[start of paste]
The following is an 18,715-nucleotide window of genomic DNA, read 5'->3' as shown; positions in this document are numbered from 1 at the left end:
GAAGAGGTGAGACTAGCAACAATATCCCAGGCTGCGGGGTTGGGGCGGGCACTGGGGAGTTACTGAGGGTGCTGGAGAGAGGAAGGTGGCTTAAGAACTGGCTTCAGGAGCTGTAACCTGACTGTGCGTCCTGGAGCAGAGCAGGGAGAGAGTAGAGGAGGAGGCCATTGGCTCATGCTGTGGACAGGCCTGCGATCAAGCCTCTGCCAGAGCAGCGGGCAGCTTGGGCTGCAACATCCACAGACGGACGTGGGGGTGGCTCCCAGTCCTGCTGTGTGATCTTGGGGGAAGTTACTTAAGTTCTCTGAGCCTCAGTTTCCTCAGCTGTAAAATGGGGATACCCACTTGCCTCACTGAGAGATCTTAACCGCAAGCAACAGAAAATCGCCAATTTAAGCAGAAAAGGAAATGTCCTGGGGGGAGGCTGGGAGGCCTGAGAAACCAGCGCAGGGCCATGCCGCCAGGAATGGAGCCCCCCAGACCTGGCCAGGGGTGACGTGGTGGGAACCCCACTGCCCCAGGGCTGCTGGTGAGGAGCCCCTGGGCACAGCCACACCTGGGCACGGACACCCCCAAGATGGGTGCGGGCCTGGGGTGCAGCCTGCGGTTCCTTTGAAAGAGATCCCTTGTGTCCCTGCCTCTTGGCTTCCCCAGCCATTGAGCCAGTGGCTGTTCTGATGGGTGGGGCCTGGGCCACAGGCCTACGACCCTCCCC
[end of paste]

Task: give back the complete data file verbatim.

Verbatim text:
The following is an 18,715-nucleotide window of genomic DNA, read 5'->3' as shown; positions in this document are numbered from 1 at the left end:
GAAGAGGTGAGACTAGCAACAATATCCCAGGCTGCGGGGTTGGGGCGGGCACTGGGGAGTTACTGAGGGTGCTGGAGAGAGGAAGGTGGCTTAAGAACTGGCTTCAGGAGCTGTAACCTGACTGTGCGTCCTGGAGCAGAGCAGGGAGAGAGTAGAGGAGGAGGCCATTGGCTCATGCTGTGGACAGGCCTGCGATCAAGCCTCTGCCAGAGCAGCGGGCAGCTTGGGCTGCAACATCCACAGACGGACGTGGGGGTGGCTCCCAGTCCTGCTGTGTGATCTTGGGGGAAGTTACTTAAGTTCTCTGAGCCTCAGTTTCCTCAGCTGTAAAATGGGGATACCCACTTGCCTCACTGAGAGATCTTAACCGCAAGCAACAGAAAATCGCCAATTTAAGCAGAAAAGGAAATGTCCTGGGGGGAGGCTGGGAGGCCTGAGAAACCAGCGCAGGGCCATGCCGCCAGGAATGGAGCCCCCCAGACCTGGCCAGGGGTGACGTGGTGGGAACCCCACTGCCCCAGGGCTGCTGGTGAGGAGCCCCTGGGCACAGCCACACCTGGGCACGGACACCCCCAAGATGGGTGCGGGCCTGGGGTGCAGCCTGCGGTTCCTTTGAAAGAGATCCCTTGTGTCCCTGCCTCTTGGCTTCCCCAGCCATTGAGCCAGTGGCTGTTCTGATGGGTGGGGCCTGGGCCACAGGCCTACGACCCTCCCC